European consumers are highly demanding in terms of fast, convenient delivery. Normally, three to five days from the time of order is regarded as a reasonable time for delivery. Polish consumers generally expect the shortest possible delivery time, while those in the Nordics are somewhat less demanding.
Despite the fact that over half of worldwide online customers use credit cards to make purchases, more than 50% of ecommerce sales are completed through alternative payment methods. In Germany, Italy and Poland, systems such as PayPal hold a stronger position than debit cards. The reverse applies in the Nordic regions, Belgium and France, where the most popular payment methods are debit card or credit card.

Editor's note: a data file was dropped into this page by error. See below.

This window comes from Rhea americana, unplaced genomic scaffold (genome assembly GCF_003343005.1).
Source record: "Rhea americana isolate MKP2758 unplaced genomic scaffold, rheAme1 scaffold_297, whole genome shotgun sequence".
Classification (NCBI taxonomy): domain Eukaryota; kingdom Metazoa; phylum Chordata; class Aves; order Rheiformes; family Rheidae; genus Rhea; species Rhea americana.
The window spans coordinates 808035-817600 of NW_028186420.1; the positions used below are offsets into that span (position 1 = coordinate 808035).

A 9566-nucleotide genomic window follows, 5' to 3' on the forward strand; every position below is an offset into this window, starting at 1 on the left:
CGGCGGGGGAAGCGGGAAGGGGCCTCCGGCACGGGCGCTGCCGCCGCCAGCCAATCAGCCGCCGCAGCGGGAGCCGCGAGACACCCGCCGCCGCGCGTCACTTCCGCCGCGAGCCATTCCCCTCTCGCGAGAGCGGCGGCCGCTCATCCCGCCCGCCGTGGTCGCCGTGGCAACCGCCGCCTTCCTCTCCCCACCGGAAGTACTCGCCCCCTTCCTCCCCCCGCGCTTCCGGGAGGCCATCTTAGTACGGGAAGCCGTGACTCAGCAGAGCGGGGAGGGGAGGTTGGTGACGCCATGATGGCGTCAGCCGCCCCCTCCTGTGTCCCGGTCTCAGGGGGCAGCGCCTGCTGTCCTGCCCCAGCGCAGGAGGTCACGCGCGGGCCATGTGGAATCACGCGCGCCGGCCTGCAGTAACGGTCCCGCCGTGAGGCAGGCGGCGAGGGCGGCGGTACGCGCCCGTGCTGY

To support international customers, sites should be flexible in the payment methods they accept. Allow users to pay using credit cards, bank transfers, PayPal or mobile payment options such as Apple Pay, Google Wallet etc. Where possible, global sites should include the available payment methods applicable to each country to accommodate range of users preferences. Otherwise, when they see unfamiliar payment methods, customers may become wary about security and abandon the shopping cart.
Shoppers will be concerned about international taxes and duties. They will want to understand if and when the tax would be applied and how much it will add to the purchase price.